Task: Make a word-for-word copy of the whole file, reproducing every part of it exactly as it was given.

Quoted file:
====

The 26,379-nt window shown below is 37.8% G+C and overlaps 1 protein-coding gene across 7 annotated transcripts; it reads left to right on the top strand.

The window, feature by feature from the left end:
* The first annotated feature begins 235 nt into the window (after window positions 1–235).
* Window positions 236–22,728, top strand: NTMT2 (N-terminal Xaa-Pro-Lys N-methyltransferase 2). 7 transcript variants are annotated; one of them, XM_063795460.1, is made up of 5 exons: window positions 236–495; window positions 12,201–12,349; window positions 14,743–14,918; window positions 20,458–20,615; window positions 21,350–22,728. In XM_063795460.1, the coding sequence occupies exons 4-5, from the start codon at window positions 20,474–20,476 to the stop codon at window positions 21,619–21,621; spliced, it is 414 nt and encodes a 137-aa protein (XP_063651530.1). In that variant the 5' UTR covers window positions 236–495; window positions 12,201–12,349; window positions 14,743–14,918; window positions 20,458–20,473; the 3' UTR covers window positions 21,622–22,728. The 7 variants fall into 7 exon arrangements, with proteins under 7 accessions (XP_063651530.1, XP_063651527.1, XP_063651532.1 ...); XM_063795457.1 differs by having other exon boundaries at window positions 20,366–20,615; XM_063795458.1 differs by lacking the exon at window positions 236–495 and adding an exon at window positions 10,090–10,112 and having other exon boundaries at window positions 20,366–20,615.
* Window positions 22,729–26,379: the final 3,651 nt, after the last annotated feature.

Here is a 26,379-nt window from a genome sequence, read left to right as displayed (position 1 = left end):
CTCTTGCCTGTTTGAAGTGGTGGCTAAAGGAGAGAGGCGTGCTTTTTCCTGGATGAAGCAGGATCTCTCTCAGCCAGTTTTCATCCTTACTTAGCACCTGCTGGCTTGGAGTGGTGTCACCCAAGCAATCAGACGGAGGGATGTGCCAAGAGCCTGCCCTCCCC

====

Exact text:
The 26,379-nt window shown below is 37.8% G+C and overlaps 1 protein-coding gene across 7 annotated transcripts; it reads left to right on the top strand.

The window, feature by feature from the left end:
* The first annotated feature begins 235 nt into the window (after window positions 1–235).
* Window positions 236–22,728, top strand: NTMT2 (N-terminal Xaa-Pro-Lys N-methyltransferase 2). 7 transcript variants are annotated; one of them, XM_063795460.1, is made up of 5 exons: window positions 236–495; window positions 12,201–12,349; window positions 14,743–14,918; window positions 20,458–20,615; window positions 21,350–22,728. In XM_063795460.1, the coding sequence occupies exons 4-5, from the start codon at window positions 20,474–20,476 to the stop codon at window positions 21,619–21,621; spliced, it is 414 nt and encodes a 137-aa protein (XP_063651530.1). In that variant the 5' UTR covers window positions 236–495; window positions 12,201–12,349; window positions 14,743–14,918; window positions 20,458–20,473; the 3' UTR covers window positions 21,622–22,728. The 7 variants fall into 7 exon arrangements, with proteins under 7 accessions (XP_063651530.1, XP_063651527.1, XP_063651532.1 ...); XM_063795457.1 differs by having other exon boundaries at window positions 20,366–20,615; XM_063795458.1 differs by lacking the exon at window positions 236–495 and adding an exon at window positions 10,090–10,112 and having other exon boundaries at window positions 20,366–20,615.
* Window positions 22,729–26,379: the final 3,651 nt, after the last annotated feature.

Here is a 26,379-nt window from a genome sequence, read left to right as displayed (position 1 = left end):
CTCTTGCCTGTTTGAAGTGGTGGCTAAAGGAGAGAGGCGTGCTTTTTCCTGGATGAAGCAGGATCTCTCTCAGCCAGTTTTCATCCTTACTTAGCACCTGCTGGCTTGGAGTGGTGTCACCCAAGCAATCAGACGGAGGGATGTGCCAAGAGCCTGCCCTCCCC